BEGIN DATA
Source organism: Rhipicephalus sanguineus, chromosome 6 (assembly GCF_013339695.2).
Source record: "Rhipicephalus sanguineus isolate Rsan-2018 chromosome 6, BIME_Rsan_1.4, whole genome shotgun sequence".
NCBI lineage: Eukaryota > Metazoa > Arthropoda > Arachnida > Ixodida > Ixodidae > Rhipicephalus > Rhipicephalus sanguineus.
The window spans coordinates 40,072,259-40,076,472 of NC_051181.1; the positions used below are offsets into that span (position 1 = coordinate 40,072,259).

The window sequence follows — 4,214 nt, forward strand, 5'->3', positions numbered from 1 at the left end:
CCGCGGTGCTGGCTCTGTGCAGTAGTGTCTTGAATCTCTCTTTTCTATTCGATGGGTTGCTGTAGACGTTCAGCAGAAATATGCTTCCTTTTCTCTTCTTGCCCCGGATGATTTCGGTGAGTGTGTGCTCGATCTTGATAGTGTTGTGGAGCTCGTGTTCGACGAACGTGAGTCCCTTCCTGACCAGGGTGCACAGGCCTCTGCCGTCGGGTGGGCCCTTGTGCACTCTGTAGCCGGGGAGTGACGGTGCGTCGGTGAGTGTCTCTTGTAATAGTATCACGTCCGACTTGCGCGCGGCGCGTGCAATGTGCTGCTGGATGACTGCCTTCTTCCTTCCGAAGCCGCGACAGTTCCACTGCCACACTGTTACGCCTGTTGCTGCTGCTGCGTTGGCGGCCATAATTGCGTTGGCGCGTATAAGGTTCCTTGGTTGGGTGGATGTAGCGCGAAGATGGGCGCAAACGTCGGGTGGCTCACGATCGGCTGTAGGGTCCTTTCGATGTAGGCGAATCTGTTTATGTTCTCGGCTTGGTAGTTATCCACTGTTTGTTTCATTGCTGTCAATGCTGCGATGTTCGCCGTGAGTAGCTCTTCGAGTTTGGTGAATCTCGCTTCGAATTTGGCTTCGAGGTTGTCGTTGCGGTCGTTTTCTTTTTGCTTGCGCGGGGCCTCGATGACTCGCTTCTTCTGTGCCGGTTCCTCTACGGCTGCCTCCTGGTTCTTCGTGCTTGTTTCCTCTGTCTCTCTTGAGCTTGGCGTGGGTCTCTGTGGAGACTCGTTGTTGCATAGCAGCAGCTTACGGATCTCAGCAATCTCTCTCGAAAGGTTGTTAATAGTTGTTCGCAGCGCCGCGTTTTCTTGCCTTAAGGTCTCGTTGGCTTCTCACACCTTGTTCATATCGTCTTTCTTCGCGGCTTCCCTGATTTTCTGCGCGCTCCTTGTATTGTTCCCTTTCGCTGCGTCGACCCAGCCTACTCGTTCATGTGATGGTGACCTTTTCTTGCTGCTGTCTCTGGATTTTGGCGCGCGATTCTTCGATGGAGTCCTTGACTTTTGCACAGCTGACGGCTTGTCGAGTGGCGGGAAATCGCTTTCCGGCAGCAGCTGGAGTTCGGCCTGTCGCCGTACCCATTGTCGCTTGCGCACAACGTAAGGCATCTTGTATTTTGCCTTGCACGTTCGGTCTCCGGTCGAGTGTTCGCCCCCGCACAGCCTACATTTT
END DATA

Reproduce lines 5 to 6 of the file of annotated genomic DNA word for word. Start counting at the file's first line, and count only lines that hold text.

The window sequence follows — 4,214 nt, forward strand, 5'->3', positions numbered from 1 at the left end:
CCGCGGTGCTGGCTCTGTGCAGTAGTGTCTTGAATCTCTCTTTTCTATTCGATGGGTTGCTGTAGACGTTCAGCAGAAATATGCTTCCTTTTCTCTTCTTGCCCCGGATGATTTCGGTGAGTGTGTGCTCGATCTTGATAGTGTTGTGGAGCTCGTGTTCGACGAACGTGAGTCCCTTCCTGACCAGGGTGCACAGGCCTCTGCCGTCGGGTGGGCCCTTGTGCACTCTGTAGCCGGGGAGTGACGGTGCGTCGGTGAGTGTCTCTTGTAATAGTATCACGTCCGACTTGCGCGCGGCGCGTGCAATGTGCTGCTGGATGACTGCCTTCTTCCTTCCGAAGCCGCGACAGTTCCACTGCCACACTGTTACGCCTGTTGCTGCTGCTGCGTTGGCGGCCATAATTGCGTTGGCGCGTATAAGGTTCCTTGGTTGGGTGGATGTAGCGCGAAGATGGGCGCAAACGTCGGGTGGCTCACGATCGGCTGTAGGGTCCTTTCGATGTAGGCGAATCTGTTTATGTTCTCGGCTTGGTAGTTATCCACTGTTTGTTTCATTGCTGTCAATGCTGCGATGTTCGCCGTGAGTAGCTCTTCGAGTTTGGTGAATCTCGCTTCGAATTTGGCTTCGAGGTTGTCGTTGCGGTCGTTTTCTTTTTGCTTGCGCGGGGCCTCGATGACTCGCTTCTTCTGTGCCGGTTCCTCTACGGCTGCCTCCTGGTTCTTCGTGCTTGTTTCCTCTGTCTCTCTTGAGCTTGGCGTGGGTCTCTGTGGAGACTCGTTGTTGCATAGCAGCAGCTTACGGATCTCAGCAATCTCTCTCGAAAGGTTGTTAATAGTTGTTCGCAGCGCCGCGTTTTCTTGCCTTAAGGTCTCGTTGGCTTCTCACACCTTGTTCATATCGTCTTTCTTCGCGGCTTCCCTGATTTTCTGCGCGCTCCTTGTATTGTTCCCTTTCGCTGCGTCGACCCAGCCTACTCGTTCATGTGATGGTGACCTTTTCTTGCTGCTGTCTCTGGATTTTGGCGCGCGATTCTTCGATGGAGTCCTTGACTTTTGCACAGCTGACGGCTTGTCGAGTGGCGGGAAATCGCTTTCCGGCAGCAGCTGGAGTTCGGCCTGTCGCCGTACCCATTGTCGCTTGCGCACAACGTAAGGCATCTTGTATTTTGCCTTGCACGTTCGGTCTCCGGTCGAGTGTTCGCCCCCGCACAGCCTACATTTT